Starkey: Pens move on with, without Dupuis
There is a cold reality to professional sports. The Penguins felt the full chill Thursday morning at Consol Energy Center. They officially began life without Pascal Dupuis, at least six months because of a blood clot in one of his lungs.
At the same time, Dupuis isn’t going anywhere.
The first thing that struck me upon entering the arena was that, as players went through their on-ice paces, Dupuis sat in the stands chatting with general manager Jim Rutherford. Turns out the club plans to keep Dupuis involved, and not just on the periphery.
Early next week, coach Mike Johnston said, “We’re going to put together some sort of job description.”
Who could argue with that? Dupuis has a unique presence that can only help. The man sweats positivity.
“You know when you come to the rink in the morning how Duper’s going to be,” veteran forward Craig Adams said. “When you get on the plane, you know how he’s going to be. Not a lot of ups and downs with him. Mostly up all the time. I can’t say that for all of us.”
On the ice, the Penguins will need a winger at some point. They are one injury away from a serious depth problem. The good news is Rutherford does not need to take immediate action. The team is winning. Blake Comeau and Nick Spaling will play on the top two lines for now. Beau Bennett is a logical candidate to move up if more skill is needed, although he and Brandon Sutter have established a wonderful connection on the third line.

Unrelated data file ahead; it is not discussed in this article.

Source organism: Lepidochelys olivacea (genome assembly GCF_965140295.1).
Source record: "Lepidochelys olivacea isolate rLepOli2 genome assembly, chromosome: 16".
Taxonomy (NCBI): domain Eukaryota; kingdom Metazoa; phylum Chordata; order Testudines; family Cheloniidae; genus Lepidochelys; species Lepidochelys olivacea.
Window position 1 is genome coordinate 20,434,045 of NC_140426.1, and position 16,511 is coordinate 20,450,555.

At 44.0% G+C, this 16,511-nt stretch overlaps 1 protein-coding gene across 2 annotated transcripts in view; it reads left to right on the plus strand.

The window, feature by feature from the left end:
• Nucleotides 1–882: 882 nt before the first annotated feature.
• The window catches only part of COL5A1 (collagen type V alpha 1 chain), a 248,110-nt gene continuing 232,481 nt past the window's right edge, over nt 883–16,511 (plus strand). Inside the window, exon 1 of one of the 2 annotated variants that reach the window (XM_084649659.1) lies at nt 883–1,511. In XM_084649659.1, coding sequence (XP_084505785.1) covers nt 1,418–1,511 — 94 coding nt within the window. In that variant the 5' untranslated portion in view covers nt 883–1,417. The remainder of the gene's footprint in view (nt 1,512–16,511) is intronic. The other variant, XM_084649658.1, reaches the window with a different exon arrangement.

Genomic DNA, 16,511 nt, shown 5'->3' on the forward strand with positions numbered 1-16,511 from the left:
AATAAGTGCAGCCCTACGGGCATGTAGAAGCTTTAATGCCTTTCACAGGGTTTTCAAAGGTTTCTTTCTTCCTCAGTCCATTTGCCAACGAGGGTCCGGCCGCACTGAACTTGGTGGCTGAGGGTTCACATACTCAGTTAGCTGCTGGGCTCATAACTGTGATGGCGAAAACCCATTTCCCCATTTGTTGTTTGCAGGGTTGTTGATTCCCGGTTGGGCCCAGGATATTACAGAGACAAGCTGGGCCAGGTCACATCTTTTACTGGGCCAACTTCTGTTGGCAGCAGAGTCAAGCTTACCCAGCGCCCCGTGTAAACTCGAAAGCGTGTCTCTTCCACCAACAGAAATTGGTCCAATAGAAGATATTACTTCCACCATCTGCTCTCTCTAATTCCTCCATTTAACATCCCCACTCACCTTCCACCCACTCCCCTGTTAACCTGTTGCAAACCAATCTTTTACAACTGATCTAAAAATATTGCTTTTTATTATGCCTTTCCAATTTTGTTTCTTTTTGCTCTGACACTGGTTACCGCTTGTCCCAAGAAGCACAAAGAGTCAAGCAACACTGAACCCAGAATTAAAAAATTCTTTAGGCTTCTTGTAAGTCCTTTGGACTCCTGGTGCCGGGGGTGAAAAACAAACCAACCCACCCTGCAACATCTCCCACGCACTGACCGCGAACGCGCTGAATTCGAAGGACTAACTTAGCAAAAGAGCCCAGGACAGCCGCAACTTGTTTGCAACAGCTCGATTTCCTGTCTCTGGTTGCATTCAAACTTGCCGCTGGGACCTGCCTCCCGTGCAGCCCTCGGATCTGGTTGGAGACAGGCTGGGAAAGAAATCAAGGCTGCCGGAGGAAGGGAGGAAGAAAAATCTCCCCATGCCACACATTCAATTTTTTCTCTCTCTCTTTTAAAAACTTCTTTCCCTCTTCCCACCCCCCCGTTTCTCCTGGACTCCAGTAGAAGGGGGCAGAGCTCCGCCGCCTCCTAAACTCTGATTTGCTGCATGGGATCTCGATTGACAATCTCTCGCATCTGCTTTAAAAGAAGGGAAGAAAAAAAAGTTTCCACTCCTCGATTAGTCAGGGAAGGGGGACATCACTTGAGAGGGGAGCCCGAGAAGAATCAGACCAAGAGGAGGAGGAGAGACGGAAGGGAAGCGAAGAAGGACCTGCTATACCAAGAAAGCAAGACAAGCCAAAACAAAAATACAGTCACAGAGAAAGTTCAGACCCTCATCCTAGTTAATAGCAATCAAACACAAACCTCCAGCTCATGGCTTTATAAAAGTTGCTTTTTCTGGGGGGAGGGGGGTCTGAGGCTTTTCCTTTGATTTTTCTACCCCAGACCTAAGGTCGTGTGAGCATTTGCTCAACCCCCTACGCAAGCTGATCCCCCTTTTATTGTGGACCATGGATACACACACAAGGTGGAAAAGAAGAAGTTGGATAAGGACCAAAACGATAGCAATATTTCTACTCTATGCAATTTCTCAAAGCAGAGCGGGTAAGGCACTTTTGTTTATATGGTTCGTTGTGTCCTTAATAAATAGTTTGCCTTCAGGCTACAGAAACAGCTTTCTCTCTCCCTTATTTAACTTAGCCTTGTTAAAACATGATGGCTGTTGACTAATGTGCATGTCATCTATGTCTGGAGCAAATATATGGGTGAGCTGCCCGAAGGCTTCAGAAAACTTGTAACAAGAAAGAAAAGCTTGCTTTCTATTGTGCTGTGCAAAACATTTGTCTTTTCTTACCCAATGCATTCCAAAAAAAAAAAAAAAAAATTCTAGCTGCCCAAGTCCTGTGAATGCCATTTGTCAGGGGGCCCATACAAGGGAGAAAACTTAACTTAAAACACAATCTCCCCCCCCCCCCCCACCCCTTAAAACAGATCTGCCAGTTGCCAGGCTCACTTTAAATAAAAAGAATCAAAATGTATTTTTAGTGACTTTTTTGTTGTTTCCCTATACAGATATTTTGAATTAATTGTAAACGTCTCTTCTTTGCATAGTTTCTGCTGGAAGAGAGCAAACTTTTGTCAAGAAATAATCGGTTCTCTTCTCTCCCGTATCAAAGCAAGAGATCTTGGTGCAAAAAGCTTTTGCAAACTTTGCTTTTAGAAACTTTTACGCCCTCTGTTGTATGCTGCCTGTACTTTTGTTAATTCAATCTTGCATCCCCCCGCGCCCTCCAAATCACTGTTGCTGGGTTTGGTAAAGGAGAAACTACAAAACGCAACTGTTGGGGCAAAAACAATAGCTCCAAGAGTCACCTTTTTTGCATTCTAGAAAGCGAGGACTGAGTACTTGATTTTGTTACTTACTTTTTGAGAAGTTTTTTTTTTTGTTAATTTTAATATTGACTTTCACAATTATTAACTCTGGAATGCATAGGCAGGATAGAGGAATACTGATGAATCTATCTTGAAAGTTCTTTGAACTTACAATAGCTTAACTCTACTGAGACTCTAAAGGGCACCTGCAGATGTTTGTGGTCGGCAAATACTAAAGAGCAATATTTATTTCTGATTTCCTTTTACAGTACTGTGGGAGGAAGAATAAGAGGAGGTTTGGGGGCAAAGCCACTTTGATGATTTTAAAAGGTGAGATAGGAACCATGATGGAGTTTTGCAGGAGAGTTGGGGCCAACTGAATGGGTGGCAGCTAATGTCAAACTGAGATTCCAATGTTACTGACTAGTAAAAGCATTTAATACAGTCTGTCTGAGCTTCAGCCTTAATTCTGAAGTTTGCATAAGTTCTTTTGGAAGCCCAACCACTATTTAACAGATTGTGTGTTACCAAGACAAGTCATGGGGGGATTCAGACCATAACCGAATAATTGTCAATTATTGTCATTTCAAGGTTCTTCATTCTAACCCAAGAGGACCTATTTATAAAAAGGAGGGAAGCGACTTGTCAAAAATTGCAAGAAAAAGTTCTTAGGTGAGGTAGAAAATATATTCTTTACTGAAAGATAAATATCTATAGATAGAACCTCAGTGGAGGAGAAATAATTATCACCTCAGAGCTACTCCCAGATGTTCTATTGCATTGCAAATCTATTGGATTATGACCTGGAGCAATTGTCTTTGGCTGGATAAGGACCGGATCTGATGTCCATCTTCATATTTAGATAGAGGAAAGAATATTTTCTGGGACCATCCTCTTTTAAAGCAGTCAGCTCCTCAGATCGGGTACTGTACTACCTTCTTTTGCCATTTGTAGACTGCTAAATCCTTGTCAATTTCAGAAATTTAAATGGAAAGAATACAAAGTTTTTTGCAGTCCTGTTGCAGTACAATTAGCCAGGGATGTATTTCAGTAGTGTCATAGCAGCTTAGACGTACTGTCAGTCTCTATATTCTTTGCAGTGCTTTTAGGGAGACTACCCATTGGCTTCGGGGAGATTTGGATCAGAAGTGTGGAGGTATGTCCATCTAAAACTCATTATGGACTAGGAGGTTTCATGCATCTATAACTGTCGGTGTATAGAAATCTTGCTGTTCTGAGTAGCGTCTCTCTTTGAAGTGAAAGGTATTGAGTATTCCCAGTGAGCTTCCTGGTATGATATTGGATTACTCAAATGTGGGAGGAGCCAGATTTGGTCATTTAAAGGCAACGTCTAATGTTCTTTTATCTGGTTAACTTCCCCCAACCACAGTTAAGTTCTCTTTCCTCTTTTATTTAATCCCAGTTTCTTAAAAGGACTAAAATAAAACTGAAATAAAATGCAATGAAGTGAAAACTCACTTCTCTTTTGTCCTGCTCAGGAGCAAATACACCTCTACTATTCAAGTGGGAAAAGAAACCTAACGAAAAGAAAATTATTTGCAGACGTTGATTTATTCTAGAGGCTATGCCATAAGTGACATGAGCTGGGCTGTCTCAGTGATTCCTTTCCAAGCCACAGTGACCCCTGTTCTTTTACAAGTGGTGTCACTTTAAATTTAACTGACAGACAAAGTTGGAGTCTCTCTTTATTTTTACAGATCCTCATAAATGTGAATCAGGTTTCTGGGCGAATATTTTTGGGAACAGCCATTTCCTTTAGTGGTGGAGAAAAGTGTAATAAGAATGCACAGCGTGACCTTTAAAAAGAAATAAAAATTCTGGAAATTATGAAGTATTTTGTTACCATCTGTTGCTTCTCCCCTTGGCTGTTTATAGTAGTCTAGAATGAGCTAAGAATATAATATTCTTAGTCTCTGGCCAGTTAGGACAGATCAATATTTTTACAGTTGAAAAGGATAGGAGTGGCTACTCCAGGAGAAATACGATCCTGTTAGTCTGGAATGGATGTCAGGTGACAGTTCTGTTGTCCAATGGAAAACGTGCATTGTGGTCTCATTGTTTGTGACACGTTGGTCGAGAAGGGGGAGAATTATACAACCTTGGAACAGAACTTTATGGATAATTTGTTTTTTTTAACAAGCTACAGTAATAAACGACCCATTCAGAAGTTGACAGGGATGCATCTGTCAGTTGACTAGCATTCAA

Rutherford isn’t the type to sit on his hands. Sooner or later, you have to figure the Penguins will strike.
In the meantime, a more pressing question came to the surface Thursday: How, if at all, is this team better prepared than last year’s to cope without Dupuis’ day-to-day presence?
Dupuis can only lend so much if he isn’t in the room every day. What happens to the personality of this team without him?
Only time can tell, of course, but my initial feeling is that this club is much better prepared than last year’s. Something was amiss last season. Morale wasn’t as high as it should have been for a 109-point team. Sidney Crosby and Brooks Orpik conceded after the season that the fun factor had diminished.
Orpik said, “We let the pressure get to us.”
This group emits a different vibe. Rutherford, upon taking the job, said he wanted “louder voices” in the room. Then he went out and found some veterans with presence in the likes of Comeau, Spaling, Christian Ehrhoff, Steve Downie and Patric Hornqvist, who reminds some people of Dupuis in terms of his relentlessly cheerful demeanor.
I asked Adams if this group is better equipped to deal with Dupuis’ absence.
“That’s hard to say,” he said. “We can’t replace him. But, as far as the personality of this team, I think maybe with the guys we’ve brought in, we’re a little bit more upbeat this year.”
Asked to expound upon some of the new guys, Adams said, “We brought in some guys who’ve been around and are professionals. You know what they’re going to bring every day. You can rely on them. Not that we didn’t have that before with the guys who left us this summer. But it just seems like the personalities have meshed well so far this year.
“Hopefully the guys can continue to enjoy one another.”
Even without Dupuis, and sometimes with him, that seems like a distinct possibility. Winning really should be fun.
Joe Starkey co-hosts a show 2 to 6 p.m. weekdays on 93.7 FM. Reach him at email@example.com.